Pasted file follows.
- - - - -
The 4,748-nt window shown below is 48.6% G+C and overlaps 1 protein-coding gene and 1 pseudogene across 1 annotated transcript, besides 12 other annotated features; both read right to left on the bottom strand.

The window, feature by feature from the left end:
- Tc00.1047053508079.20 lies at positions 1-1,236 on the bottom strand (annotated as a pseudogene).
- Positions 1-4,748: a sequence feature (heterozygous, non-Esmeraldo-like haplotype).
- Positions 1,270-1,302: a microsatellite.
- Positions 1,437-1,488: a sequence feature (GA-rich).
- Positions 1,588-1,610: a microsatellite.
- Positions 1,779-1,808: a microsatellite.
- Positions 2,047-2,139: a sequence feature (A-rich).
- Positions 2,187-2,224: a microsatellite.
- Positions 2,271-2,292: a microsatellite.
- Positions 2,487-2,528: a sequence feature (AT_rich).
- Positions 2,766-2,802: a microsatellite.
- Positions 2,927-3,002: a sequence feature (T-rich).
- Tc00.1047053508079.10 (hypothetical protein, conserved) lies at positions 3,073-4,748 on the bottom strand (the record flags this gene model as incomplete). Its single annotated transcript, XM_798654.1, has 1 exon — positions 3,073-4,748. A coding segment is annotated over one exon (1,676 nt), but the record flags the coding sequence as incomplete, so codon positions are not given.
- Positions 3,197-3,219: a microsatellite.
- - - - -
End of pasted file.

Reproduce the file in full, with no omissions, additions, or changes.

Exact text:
The 4,748-nt window shown below is 48.6% G+C and overlaps 1 protein-coding gene and 1 pseudogene across 1 annotated transcript, besides 12 other annotated features; both read right to left on the bottom strand.

The window, feature by feature from the left end:
- Tc00.1047053508079.20 lies at positions 1-1,236 on the bottom strand (annotated as a pseudogene).
- Positions 1-4,748: a sequence feature (heterozygous, non-Esmeraldo-like haplotype).
- Positions 1,270-1,302: a microsatellite.
- Positions 1,437-1,488: a sequence feature (GA-rich).
- Positions 1,588-1,610: a microsatellite.
- Positions 1,779-1,808: a microsatellite.
- Positions 2,047-2,139: a sequence feature (A-rich).
- Positions 2,187-2,224: a microsatellite.
- Positions 2,271-2,292: a microsatellite.
- Positions 2,487-2,528: a sequence feature (AT_rich).
- Positions 2,766-2,802: a microsatellite.
- Positions 2,927-3,002: a sequence feature (T-rich).
- Tc00.1047053508079.10 (hypothetical protein, conserved) lies at positions 3,073-4,748 on the bottom strand (the record flags this gene model as incomplete). Its single annotated transcript, XM_798654.1, has 1 exon — positions 3,073-4,748. A coding segment is annotated over one exon (1,676 nt), but the record flags the coding sequence as incomplete, so codon positions are not given.
- Positions 3,197-3,219: a microsatellite.